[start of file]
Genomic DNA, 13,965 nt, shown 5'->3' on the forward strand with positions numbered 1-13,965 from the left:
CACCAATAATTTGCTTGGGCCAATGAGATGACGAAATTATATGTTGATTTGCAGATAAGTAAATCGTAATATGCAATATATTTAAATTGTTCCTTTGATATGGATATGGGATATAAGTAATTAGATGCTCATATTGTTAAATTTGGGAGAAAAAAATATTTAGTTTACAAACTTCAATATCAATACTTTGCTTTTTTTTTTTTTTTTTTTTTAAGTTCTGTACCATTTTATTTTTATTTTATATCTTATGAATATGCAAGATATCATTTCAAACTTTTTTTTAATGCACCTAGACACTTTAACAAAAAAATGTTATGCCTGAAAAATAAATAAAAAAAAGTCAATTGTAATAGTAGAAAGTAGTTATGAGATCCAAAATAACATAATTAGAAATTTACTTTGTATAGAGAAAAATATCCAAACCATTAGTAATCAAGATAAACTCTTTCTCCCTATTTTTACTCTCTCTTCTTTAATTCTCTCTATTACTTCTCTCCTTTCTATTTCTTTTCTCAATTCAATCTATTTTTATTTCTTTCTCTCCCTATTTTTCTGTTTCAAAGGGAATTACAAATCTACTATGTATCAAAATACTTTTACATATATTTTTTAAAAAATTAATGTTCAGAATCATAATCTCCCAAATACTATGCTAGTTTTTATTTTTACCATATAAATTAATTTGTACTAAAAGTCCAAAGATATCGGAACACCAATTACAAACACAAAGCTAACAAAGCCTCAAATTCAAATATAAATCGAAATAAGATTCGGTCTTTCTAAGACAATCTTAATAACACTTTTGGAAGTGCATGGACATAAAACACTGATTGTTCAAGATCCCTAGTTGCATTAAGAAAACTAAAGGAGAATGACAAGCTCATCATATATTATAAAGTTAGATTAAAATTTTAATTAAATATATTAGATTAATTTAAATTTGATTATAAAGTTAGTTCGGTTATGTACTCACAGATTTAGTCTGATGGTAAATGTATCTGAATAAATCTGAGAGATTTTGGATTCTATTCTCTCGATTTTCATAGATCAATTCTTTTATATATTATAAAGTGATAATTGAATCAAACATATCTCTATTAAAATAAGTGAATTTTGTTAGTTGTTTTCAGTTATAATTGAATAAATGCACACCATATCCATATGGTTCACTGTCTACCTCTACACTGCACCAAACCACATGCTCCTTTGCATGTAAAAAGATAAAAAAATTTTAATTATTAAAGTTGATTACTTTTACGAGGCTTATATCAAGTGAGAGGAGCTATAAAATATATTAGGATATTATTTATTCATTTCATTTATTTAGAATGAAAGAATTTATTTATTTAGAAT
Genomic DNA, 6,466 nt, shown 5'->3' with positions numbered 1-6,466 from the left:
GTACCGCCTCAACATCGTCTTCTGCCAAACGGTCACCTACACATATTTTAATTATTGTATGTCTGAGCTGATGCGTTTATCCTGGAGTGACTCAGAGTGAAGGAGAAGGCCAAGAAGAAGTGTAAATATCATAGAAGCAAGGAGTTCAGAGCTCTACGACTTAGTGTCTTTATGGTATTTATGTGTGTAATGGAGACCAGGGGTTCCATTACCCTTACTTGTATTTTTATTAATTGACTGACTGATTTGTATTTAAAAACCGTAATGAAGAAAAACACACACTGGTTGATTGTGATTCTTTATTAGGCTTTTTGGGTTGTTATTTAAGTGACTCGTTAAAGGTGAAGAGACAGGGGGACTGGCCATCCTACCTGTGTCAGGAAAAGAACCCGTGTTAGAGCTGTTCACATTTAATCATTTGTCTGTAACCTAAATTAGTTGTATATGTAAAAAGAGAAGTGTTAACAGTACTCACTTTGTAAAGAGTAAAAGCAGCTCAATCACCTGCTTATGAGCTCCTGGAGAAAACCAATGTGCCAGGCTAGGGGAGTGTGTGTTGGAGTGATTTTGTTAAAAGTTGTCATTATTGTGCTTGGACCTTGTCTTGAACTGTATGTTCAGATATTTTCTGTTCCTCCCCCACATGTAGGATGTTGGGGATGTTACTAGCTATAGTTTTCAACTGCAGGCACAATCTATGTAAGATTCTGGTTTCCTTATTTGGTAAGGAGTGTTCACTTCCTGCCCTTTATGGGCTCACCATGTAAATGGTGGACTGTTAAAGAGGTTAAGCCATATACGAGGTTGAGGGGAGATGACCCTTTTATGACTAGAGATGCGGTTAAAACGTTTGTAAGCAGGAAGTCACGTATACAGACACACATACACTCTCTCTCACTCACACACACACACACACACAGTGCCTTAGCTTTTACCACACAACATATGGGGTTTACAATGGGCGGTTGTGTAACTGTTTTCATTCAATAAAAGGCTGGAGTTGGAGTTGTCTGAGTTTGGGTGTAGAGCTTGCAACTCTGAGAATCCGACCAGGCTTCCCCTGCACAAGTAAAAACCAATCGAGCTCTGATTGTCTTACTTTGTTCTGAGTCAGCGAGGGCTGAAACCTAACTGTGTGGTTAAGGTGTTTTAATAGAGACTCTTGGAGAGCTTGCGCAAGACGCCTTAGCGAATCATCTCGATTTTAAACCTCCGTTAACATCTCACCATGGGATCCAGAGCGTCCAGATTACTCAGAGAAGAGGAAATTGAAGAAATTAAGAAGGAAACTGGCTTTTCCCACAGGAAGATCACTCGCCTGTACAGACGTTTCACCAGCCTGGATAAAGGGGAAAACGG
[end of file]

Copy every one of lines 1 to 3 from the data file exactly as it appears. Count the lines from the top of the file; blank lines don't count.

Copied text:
Genomic DNA, 13,965 nt, shown 5'->3' on the forward strand with positions numbered 1-13,965 from the left:
CACCAATAATTTGCTTGGGCCAATGAGATGACGAAATTATATGTTGATTTGCAGATAAGTAAATCGTAATATGCAATATATTTAAATTGTTCCTTTGATATGGATATGGGATATAAGTAATTAGATGCTCATATTGTTAAATTTGGGAGAAAAAAATATTTAGTTTACAAACTTCAATATCAATACTTTGCTTTTTTTTTTTTTTTTTTTTTAAGTTCTGTACCATTTTATTTTTATTTTATATCTTATGAATATGCAAGATATCATTTCAAACTTTTTTTTAATGCACCTAGACACTTTAACAAAAAAATGTTATGCCTGAAAAATAAATAAAAAAAAGTCAATTGTAATAGTAGAAAGTAGTTATGAGATCCAAAATAACATAATTAGAAATTTACTTTGTATAGAGAAAAATATCCAAACCATTAGTAATCAAGATAAACTCTTTCTCCCTATTTTTACTCTCTCTTCTTTAATTCTCTCTATTACTTCTCTCCTTTCTATTTCTTTTCTCAATTCAATCTATTTTTATTTCTTTCTCTCCCTATTTTTCTGTTTCAAAGGGAATTACAAATCTACTATGTATCAAAATACTTTTACATATATTTTTTAAAAAATTAATGTTCAGAATCATAATCTCCCAAATACTATGCTAGTTTTTATTTTTACCATATAAATTAATTTGTACTAAAAGTCCAAAGATATCGGAACACCAATTACAAACACAAAGCTAACAAAGCCTCAAATTCAAATATAAATCGAAATAAGATTCGGTCTTTCTAAGACAATCTTAATAACACTTTTGGAAGTGCATGGACATAAAACACTGATTGTTCAAGATCCCTAGTTGCATTAAGAAAACTAAAGGAGAATGACAAGCTCATCATATATTATAAAGTTAGATTAAAATTTTAATTAAATATATTAGATTAATTTAAATTTGATTATAAAGTTAGTTCGGTTATGTACTCACAGATTTAGTCTGATGGTAAATGTATCTGAATAAATCTGAGAGATTTTGGATTCTATTCTCTCGATTTTCATAGATCAATTCTTTTATATATTATAAAGTGATAATTGAATCAAACATATCTCTATTAAAATAAGTGAATTTTGTTAGTTGTTTTCAGTTATAATTGAATAAATGCACACCATATCCATATGGTTCACTGTCTACCTCTACACTGCACCAAACCACATGCTCCTTTGCATGTAAAAAGATAAAAAAATTTTAATTATTAAAGTTGATTACTTTTACGAGGCTTATATCAAGTGAGAGGAGCTATAAAATATATTAGGATATTATTTATTCATTTCATTTATTTAGAATGAAAGAATTTATTTATTTAGAAT
Genomic DNA, 6,466 nt, shown 5'->3' with positions numbered 1-6,466 from the left: